He said the success of the Smile rhythm did a lot for his career.

“It gave me a lot of confidence in what I was doing; it also gave me recognition outside of Jamaica. It helped my life as far as my growth in the music industry. As for Garnet, Hello, Mama Africa helped in his rise to fame as a well-acclaimed and loved singer,” he said.

Bell, who is originally from Mandeville, started Startrail Records in the late 1980s, working with Beres Hammond and Derrick Lara on the album Just A Vibe.

The label erupted in the early 1990s when there was a roots-reggae revival in Jamaica. Bell produced Anthony B’s Fire pon Rome and Raid The Barn, Lift up Your Head, as well as Create A Sound by Everton Blender and Holding Firm by Sizzla.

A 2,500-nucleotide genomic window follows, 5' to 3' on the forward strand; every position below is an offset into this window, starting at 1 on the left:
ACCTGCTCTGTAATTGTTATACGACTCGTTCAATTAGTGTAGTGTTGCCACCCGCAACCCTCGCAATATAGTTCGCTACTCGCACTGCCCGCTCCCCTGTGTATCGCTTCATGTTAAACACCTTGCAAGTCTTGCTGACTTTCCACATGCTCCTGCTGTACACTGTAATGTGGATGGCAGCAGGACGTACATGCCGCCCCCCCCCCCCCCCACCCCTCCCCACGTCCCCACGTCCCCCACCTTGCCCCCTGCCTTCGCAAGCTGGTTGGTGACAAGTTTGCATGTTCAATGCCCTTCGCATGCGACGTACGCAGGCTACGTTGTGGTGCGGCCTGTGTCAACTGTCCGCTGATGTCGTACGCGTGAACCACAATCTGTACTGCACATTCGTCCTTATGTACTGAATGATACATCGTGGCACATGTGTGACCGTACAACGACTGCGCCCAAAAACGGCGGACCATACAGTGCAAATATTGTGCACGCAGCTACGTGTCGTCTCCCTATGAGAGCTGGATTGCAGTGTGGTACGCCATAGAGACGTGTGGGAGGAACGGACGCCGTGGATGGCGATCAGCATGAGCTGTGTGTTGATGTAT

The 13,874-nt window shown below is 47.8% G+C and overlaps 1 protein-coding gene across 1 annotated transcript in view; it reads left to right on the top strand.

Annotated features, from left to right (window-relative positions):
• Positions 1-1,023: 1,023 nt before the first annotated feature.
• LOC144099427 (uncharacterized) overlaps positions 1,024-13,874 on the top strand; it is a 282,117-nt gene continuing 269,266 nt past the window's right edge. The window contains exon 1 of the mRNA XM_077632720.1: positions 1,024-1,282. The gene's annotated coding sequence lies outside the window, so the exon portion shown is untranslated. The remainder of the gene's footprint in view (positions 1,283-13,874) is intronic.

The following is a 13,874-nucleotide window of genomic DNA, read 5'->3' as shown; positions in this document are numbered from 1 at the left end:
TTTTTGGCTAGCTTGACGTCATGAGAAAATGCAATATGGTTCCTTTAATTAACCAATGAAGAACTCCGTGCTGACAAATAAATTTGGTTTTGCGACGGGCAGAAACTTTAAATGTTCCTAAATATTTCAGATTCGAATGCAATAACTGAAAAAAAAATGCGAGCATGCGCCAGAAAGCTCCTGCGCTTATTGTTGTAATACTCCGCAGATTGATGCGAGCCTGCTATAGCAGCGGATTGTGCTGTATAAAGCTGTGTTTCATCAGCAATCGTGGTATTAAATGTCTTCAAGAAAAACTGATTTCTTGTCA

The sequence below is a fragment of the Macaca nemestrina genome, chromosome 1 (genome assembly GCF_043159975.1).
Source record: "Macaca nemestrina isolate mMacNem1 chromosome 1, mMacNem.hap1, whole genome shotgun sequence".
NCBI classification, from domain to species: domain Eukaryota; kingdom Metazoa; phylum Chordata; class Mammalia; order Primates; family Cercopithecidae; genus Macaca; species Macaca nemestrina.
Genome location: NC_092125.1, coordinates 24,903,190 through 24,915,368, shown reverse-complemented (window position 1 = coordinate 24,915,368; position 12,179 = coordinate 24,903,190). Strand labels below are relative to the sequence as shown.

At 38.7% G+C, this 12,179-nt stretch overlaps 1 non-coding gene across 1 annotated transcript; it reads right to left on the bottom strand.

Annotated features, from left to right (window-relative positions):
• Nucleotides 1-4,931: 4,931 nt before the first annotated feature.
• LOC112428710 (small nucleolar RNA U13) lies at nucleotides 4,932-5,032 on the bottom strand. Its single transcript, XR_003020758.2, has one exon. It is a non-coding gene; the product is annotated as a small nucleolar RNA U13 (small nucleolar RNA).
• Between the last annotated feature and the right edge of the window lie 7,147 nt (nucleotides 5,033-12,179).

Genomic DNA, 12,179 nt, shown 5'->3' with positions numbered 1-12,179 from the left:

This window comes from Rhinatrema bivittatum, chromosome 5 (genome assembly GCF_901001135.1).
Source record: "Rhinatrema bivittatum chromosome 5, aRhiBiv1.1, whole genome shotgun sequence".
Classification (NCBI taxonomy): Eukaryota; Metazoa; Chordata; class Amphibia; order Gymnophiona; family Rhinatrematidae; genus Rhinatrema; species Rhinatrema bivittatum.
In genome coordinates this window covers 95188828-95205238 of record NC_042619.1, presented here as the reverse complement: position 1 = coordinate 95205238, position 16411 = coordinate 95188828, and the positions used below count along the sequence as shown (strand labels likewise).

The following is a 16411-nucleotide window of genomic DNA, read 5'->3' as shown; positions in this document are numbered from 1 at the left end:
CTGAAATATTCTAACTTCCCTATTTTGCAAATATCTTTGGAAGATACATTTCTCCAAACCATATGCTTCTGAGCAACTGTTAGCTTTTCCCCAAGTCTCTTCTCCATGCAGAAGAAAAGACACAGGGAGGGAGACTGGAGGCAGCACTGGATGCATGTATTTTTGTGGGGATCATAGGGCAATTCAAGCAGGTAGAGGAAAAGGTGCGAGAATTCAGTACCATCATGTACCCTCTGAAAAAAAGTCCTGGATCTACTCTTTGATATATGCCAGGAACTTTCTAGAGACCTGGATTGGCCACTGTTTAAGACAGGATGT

Garnet Silk, who was also from Manchester, died there in an explosion at his mother’s house in December 1994. He was 28.

Thirty years later, Hello, Mama Africa and other songs from the Smile project continue to enjoy radio rotation on the local airwaves and at retro parties.

“It’s a good feeling hearing your songs played after 30 years and you know how these songs came about. It feels good knowing that, after all these years, people are still appreciating it. When you make good music, people are going to listen to it generation after generation,” said Bell, who operates Pon Top Seafood Grill and Bar Restaurant at Westminster Road in the Corporate Area.

He is still into music production and is currently working with artistes such as Uton Green, Lymie Murray, Jigsy King, and Shanty B.